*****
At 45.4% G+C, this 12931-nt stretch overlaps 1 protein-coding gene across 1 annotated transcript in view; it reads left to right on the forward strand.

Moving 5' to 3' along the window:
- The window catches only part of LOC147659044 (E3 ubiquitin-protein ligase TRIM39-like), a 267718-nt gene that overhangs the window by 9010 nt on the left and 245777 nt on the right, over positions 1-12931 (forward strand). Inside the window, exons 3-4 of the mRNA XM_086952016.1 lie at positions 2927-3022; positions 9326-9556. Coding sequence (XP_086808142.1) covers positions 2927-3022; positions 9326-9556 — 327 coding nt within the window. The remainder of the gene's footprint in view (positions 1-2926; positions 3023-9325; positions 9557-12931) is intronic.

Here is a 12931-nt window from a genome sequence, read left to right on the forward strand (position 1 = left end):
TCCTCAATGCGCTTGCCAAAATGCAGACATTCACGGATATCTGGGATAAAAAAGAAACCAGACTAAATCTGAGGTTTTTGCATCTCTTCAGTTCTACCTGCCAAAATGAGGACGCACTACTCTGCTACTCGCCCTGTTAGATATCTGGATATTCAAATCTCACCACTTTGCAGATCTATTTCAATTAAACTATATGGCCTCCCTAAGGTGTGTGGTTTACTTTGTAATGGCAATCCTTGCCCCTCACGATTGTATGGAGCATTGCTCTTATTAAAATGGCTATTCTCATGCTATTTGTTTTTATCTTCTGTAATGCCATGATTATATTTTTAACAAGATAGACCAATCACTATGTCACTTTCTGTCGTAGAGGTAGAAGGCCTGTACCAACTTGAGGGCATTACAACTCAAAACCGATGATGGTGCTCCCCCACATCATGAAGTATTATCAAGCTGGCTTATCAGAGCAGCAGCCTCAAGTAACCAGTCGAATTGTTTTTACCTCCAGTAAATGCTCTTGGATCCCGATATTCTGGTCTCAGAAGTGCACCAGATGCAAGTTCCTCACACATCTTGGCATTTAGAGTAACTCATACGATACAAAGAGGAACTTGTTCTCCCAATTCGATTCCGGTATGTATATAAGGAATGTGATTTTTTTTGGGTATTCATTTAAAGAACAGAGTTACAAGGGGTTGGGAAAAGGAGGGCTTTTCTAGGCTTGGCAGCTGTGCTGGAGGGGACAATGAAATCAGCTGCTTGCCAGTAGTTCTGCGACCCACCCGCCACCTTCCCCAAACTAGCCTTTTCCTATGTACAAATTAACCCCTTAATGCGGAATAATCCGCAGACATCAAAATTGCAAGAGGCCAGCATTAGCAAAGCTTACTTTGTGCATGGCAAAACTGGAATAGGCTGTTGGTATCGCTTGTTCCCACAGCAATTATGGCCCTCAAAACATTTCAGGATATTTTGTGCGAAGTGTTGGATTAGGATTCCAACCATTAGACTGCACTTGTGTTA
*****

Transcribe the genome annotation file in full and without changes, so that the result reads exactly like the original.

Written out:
At 45.4% G+C, this 12931-nt stretch overlaps 1 protein-coding gene across 1 annotated transcript in view; it reads left to right on the forward strand.

Moving 5' to 3' along the window:
- The window catches only part of LOC147659044 (E3 ubiquitin-protein ligase TRIM39-like), a 267718-nt gene that overhangs the window by 9010 nt on the left and 245777 nt on the right, over positions 1-12931 (forward strand). Inside the window, exons 3-4 of the mRNA XM_086952016.1 lie at positions 2927-3022; positions 9326-9556. Coding sequence (XP_086808142.1) covers positions 2927-3022; positions 9326-9556 — 327 coding nt within the window. The remainder of the gene's footprint in view (positions 1-2926; positions 3023-9325; positions 9557-12931) is intronic.

Here is a 12931-nt window from a genome sequence, read left to right on the forward strand (position 1 = left end):
TCCTCAATGCGCTTGCCAAAATGCAGACATTCACGGATATCTGGGATAAAAAAGAAACCAGACTAAATCTGAGGTTTTTGCATCTCTTCAGTTCTACCTGCCAAAATGAGGACGCACTACTCTGCTACTCGCCCTGTTAGATATCTGGATATTCAAATCTCACCACTTTGCAGATCTATTTCAATTAAACTATATGGCCTCCCTAAGGTGTGTGGTTTACTTTGTAATGGCAATCCTTGCCCCTCACGATTGTATGGAGCATTGCTCTTATTAAAATGGCTATTCTCATGCTATTTGTTTTTATCTTCTGTAATGCCATGATTATATTTTTAACAAGATAGACCAATCACTATGTCACTTTCTGTCGTAGAGGTAGAAGGCCTGTACCAACTTGAGGGCATTACAACTCAAAACCGATGATGGTGCTCCCCCACATCATGAAGTATTATCAAGCTGGCTTATCAGAGCAGCAGCCTCAAGTAACCAGTCGAATTGTTTTTACCTCCAGTAAATGCTCTTGGATCCCGATATTCTGGTCTCAGAAGTGCACCAGATGCAAGTTCCTCACACATCTTGGCATTTAGAGTAACTCATACGATACAAAGAGGAACTTGTTCTCCCAATTCGATTCCGGTATGTATATAAGGAATGTGATTTTTTTTGGGTATTCATTTAAAGAACAGAGTTACAAGGGGTTGGGAAAAGGAGGGCTTTTCTAGGCTTGGCAGCTGTGCTGGAGGGGACAATGAAATCAGCTGCTTGCCAGTAGTTCTGCGACCCACCCGCCACCTTCCCCAAACTAGCCTTTTCCTATGTACAAATTAACCCCTTAATGCGGAATAATCCGCAGACATCAAAATTGCAAGAGGCCAGCATTAGCAAAGCTTACTTTGTGCATGGCAAAACTGGAATAGGCTGTTGGTATCGCTTGTTCCCACAGCAATTATGGCCCTCAAAACATTTCAGGATATTTTGTGCGAAGTGTTGGATTAGGATTCCAACCATTAGACTGCACTTGTGTTA